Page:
This space probe is almost ready to sample an asteroid -- and resolve a mystery of life's origins

Osiris rex nasa asteroidNASAAn illustration of OSIRIS-REx flying to the asteroid Bennu.

Lockheed Martin just finished building the OSIRIS-REx spacecraft for NASA.

If all goes according to plan, the 1.7-ton probe will launch next year toward an asteroid called Bennu, then bring the first-ever samples of an asteroid back to Earth.

Astronomers think the asteroid samples could reveal how our solar system formed and help explain how life began on Earth.

Asteroids are like floating time capsules — preserved chunks of the same stuff that was present during the birth of the solar system. The space rocks likely spawned out of a super-heated cloud of hydrogen, helium, and dust, forming before the first planets.

Asteroids are rich in water and carbon-based materials, and many astronomers think that when Jupiter formed, its massive gravity flung countless asteroids toward the sun.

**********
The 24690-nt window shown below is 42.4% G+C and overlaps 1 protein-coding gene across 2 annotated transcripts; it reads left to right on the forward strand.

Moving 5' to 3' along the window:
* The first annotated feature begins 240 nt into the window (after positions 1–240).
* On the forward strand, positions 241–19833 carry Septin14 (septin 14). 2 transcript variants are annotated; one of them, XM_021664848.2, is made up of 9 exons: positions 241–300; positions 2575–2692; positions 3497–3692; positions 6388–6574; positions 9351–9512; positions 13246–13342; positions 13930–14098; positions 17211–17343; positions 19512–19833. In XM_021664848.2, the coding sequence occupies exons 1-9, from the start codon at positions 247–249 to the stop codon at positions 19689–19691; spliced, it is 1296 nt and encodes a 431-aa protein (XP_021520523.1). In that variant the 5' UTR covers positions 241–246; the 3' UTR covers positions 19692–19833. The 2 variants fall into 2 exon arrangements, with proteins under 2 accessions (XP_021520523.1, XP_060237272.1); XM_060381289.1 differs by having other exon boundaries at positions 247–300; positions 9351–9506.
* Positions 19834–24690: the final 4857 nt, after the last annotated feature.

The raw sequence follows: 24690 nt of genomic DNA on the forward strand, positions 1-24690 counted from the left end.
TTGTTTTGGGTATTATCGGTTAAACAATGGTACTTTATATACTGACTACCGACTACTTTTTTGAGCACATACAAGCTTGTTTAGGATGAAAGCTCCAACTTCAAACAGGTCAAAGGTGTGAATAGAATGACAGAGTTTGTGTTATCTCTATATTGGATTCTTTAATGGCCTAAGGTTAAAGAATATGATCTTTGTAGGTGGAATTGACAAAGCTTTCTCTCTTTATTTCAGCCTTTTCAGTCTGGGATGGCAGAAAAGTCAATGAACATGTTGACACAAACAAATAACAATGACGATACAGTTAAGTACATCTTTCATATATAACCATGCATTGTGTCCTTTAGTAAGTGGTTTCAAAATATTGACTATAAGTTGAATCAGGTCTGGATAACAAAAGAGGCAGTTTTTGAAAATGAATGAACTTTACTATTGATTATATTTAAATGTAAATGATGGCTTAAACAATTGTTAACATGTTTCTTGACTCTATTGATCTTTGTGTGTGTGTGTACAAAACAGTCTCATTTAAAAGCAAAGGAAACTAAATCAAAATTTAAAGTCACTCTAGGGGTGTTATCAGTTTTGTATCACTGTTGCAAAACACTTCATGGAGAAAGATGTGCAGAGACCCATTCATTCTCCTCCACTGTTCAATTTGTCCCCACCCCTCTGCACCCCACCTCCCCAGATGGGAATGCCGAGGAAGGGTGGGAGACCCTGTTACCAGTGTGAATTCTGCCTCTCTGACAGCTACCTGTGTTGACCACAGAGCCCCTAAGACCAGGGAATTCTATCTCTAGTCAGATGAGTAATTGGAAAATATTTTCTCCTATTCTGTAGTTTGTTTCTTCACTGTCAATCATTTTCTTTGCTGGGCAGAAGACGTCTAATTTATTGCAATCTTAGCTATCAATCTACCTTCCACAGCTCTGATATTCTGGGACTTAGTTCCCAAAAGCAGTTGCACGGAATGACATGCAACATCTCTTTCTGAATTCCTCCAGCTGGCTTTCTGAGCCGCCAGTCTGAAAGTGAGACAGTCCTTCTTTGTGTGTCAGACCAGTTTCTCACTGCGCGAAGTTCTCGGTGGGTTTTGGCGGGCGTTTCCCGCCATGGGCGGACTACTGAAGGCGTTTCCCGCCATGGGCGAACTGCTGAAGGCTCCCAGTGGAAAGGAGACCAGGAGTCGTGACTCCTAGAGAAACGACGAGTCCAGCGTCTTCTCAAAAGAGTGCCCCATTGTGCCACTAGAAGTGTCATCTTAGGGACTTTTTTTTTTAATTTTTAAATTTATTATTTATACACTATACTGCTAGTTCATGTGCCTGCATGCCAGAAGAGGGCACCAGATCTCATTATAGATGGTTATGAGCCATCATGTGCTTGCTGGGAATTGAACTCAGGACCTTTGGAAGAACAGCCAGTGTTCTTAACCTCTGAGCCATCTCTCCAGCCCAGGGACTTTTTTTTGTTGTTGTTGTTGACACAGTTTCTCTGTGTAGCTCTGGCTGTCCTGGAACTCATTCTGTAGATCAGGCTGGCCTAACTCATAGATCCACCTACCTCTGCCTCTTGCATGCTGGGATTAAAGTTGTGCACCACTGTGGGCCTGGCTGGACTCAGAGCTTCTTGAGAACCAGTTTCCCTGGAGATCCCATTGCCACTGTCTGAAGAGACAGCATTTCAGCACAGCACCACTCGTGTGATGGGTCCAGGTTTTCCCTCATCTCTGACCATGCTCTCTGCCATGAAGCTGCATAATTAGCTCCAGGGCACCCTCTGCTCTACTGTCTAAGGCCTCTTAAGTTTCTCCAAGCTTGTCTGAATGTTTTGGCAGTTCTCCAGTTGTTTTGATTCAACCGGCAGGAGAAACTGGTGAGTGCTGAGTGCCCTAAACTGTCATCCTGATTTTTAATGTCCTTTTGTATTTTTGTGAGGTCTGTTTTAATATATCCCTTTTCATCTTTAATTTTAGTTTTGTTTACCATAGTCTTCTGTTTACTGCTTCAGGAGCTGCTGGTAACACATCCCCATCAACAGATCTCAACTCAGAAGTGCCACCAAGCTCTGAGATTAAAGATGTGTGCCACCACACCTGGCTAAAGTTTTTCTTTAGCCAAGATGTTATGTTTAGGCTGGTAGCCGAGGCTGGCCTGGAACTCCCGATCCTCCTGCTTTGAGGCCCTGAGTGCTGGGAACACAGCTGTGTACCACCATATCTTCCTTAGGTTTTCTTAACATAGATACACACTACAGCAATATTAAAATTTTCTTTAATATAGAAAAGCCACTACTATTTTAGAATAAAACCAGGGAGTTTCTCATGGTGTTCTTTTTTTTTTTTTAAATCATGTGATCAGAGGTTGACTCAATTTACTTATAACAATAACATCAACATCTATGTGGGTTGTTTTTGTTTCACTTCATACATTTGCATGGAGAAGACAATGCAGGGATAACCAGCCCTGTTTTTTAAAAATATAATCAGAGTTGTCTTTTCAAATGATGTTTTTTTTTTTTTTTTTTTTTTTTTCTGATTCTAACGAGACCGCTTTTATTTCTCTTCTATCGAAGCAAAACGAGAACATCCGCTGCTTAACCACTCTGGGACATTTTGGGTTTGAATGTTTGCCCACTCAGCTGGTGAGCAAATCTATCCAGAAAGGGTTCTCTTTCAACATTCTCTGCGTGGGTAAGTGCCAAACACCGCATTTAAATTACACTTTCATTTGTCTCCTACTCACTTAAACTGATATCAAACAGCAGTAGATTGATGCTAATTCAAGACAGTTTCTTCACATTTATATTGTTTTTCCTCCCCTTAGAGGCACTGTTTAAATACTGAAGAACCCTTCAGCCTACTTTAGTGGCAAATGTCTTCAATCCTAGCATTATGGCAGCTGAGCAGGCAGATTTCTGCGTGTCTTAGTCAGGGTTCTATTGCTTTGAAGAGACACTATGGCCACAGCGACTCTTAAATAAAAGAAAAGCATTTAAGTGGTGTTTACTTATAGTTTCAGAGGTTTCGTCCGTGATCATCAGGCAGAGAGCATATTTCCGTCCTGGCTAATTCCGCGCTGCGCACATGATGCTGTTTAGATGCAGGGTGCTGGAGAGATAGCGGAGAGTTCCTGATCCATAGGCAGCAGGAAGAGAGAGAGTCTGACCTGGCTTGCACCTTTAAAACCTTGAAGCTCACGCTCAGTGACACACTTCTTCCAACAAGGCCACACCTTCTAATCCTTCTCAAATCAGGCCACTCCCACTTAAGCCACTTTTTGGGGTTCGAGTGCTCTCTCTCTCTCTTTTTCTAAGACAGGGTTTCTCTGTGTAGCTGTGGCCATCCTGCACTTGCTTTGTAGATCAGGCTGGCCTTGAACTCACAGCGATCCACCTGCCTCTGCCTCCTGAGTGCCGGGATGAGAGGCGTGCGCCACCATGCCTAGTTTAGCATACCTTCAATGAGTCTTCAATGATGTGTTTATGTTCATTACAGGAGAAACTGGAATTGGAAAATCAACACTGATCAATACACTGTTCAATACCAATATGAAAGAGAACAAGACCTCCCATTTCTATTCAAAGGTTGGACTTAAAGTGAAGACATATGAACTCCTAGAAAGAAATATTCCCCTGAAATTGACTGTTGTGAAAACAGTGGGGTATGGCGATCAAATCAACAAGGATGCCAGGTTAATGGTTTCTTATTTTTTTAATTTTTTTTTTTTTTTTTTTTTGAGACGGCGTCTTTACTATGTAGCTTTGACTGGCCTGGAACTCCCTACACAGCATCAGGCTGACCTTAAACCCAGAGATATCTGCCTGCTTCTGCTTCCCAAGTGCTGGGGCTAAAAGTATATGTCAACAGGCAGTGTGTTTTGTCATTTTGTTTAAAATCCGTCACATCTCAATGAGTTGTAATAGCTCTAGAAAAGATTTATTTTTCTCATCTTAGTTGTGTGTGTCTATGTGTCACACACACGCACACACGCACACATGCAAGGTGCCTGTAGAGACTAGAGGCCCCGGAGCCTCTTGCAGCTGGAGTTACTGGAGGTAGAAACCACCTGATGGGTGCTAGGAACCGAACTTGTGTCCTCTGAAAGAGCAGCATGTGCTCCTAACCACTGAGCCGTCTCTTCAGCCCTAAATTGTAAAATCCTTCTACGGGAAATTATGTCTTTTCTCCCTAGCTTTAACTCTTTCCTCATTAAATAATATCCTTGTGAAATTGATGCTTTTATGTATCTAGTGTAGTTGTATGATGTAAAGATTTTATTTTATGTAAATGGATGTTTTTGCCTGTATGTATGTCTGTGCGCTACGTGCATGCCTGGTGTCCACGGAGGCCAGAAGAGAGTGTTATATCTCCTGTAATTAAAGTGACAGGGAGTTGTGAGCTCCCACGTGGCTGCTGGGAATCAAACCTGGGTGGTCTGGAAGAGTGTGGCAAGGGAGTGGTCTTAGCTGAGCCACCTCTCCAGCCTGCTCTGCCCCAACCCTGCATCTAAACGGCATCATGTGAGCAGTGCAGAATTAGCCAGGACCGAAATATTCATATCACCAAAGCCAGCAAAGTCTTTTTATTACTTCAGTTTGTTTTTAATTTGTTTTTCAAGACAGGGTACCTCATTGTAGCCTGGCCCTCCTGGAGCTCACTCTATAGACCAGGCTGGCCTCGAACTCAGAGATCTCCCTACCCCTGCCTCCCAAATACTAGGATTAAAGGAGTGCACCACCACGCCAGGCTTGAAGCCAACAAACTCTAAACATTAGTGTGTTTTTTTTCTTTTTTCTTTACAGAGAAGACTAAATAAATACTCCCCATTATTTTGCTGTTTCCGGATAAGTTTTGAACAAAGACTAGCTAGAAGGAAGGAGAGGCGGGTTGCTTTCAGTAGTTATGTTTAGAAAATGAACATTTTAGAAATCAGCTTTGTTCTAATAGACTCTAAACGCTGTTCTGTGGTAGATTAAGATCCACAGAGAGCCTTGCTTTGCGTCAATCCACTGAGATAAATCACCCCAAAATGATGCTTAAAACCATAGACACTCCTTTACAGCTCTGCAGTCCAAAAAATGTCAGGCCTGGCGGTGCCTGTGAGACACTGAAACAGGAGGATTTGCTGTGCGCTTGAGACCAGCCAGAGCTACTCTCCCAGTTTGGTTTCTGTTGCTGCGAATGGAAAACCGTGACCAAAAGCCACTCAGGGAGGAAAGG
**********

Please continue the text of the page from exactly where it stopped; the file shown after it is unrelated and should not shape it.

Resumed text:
They rained down on the inner planets and may have carried the ingredients of life to early Earth:

Early earth asteroidsNASAArtist’s impression of early Earth being bombarded with asteroids.

If scientists can capture a pristine piece of a dirty asteroid in space, they’d get a chance to analyse it and see how strong this hypothesis is.

Although the OSIRIS-REx spacecraft is built, it still has to pass five months’ worth of tests before it can fly to Bennu. According to NASA, the asteroid is in near-Earth orbit, or within about 121 million miles of us.

This is closer than most asteroids, but the spacecraft likely won’t reach Bennu until 2019. After it arrives, OSIRIS-REx will collect at least a 60-gram sample of carbon-laced asteroid rock — about a small bag of chips’ worth of weight — and return it to Earth in 2023, according to the mission description from Lockheed Martin.

Here’s what the finished spacecraft looks like:

This mission will act as a stepping stone toward NASA’s asteroid redirect mission, where the agency plans to rope an asteroid, tow it near Earth, and send astronauts to explore it.

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